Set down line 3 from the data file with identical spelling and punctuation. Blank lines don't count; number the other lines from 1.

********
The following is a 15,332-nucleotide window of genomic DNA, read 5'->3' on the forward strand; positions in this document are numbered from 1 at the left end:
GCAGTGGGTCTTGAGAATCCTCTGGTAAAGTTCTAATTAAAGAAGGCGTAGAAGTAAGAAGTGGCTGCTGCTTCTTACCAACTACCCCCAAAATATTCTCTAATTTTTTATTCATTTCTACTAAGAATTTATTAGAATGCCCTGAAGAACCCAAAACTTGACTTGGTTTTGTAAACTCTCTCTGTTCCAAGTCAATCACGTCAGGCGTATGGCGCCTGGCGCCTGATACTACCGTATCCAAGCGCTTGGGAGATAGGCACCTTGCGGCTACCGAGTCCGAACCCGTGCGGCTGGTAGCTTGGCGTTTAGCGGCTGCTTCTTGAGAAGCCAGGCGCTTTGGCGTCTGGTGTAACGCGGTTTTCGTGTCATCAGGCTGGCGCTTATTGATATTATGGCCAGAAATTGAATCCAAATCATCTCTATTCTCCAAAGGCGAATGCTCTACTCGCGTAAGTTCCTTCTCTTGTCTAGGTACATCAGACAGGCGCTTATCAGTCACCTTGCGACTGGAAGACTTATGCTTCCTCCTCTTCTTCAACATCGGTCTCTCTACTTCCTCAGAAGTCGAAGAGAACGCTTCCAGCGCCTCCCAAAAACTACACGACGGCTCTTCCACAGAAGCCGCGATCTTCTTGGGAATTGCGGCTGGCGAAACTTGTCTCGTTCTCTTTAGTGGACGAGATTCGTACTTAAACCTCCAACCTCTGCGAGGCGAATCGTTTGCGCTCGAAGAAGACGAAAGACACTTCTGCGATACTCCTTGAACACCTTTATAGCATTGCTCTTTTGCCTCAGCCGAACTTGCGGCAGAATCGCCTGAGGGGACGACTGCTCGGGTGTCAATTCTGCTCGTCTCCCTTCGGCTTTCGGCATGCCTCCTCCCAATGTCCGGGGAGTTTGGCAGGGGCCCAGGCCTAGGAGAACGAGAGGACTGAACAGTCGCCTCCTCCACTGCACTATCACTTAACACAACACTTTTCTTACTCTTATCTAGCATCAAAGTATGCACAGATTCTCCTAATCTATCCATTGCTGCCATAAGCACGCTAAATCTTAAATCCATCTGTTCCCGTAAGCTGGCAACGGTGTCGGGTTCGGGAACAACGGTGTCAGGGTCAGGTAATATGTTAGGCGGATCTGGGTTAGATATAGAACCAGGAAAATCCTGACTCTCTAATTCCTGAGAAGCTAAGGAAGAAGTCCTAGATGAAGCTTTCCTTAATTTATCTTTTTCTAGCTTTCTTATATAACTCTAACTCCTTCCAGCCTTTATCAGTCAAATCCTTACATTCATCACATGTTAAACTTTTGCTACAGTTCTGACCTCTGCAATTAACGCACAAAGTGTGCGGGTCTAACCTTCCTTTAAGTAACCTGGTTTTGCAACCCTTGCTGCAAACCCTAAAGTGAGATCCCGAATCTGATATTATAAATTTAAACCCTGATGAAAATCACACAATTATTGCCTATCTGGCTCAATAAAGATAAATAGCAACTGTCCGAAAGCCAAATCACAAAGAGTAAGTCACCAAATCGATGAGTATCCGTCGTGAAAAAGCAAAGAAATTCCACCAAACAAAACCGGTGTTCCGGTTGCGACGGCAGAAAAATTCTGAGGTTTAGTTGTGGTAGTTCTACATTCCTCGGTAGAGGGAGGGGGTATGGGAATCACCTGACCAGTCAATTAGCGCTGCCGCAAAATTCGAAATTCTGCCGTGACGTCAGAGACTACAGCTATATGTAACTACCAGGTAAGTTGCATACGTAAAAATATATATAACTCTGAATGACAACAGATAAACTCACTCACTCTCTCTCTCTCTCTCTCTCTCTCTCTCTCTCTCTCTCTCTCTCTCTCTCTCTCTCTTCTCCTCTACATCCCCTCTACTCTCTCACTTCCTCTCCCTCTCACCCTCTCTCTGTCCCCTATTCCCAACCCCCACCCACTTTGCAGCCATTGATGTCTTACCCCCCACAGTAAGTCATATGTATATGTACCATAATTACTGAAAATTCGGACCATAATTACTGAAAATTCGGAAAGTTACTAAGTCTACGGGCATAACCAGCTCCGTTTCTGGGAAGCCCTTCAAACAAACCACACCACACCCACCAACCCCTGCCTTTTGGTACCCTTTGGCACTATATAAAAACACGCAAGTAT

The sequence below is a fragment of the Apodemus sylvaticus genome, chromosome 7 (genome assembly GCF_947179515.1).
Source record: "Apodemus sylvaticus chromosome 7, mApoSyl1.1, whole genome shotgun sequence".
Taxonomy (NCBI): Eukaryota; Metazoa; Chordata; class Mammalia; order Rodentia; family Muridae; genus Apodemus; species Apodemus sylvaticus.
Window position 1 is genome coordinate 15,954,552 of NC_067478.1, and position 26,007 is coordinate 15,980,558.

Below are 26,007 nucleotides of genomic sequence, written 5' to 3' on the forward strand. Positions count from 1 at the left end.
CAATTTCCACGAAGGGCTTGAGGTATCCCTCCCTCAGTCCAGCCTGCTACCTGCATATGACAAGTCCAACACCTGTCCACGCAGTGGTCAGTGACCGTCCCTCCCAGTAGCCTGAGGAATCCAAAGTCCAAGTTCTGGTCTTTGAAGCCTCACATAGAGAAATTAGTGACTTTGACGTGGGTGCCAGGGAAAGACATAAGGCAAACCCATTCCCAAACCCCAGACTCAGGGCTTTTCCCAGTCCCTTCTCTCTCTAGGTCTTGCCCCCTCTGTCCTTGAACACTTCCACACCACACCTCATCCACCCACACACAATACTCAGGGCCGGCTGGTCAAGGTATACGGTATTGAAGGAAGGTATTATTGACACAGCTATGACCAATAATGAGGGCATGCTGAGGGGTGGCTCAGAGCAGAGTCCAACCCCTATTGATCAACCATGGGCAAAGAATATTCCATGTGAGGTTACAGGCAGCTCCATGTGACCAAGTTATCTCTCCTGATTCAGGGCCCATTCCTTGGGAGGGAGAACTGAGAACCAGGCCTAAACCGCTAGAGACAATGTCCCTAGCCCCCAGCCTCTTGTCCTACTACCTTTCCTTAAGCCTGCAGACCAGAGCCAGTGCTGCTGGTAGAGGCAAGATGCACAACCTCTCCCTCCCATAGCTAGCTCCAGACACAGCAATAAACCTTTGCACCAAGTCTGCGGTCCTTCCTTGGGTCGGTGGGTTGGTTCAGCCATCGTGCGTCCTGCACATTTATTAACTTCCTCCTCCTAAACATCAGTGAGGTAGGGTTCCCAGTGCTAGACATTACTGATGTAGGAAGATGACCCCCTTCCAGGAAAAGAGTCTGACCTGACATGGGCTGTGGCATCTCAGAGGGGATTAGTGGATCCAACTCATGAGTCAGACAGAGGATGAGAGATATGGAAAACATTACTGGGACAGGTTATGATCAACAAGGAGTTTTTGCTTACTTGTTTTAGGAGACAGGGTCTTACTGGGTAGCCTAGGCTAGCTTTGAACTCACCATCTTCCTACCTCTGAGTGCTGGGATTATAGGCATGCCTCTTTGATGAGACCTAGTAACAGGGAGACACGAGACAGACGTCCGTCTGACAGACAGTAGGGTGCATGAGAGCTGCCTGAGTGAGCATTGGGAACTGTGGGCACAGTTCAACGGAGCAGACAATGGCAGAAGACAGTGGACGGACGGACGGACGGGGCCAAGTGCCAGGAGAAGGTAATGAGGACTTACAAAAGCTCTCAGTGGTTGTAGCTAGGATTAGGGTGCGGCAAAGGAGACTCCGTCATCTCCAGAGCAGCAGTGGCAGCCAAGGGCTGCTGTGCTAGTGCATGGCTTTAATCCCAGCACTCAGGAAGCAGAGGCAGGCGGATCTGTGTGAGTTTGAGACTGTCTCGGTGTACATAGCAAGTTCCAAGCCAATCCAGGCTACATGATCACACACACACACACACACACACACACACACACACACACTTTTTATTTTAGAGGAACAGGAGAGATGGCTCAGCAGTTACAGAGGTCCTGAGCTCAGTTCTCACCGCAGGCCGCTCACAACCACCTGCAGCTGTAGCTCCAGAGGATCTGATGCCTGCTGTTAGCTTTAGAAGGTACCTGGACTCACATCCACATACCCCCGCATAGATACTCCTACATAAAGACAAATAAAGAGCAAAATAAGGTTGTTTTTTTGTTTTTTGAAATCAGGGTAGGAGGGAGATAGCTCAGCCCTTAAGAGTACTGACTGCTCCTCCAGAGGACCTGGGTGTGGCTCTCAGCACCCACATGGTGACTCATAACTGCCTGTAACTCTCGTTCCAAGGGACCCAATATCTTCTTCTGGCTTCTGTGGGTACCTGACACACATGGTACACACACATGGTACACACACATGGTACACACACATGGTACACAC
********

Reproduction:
The sequence below is a fragment of the Apodemus sylvaticus genome, chromosome 7 (genome assembly GCF_947179515.1).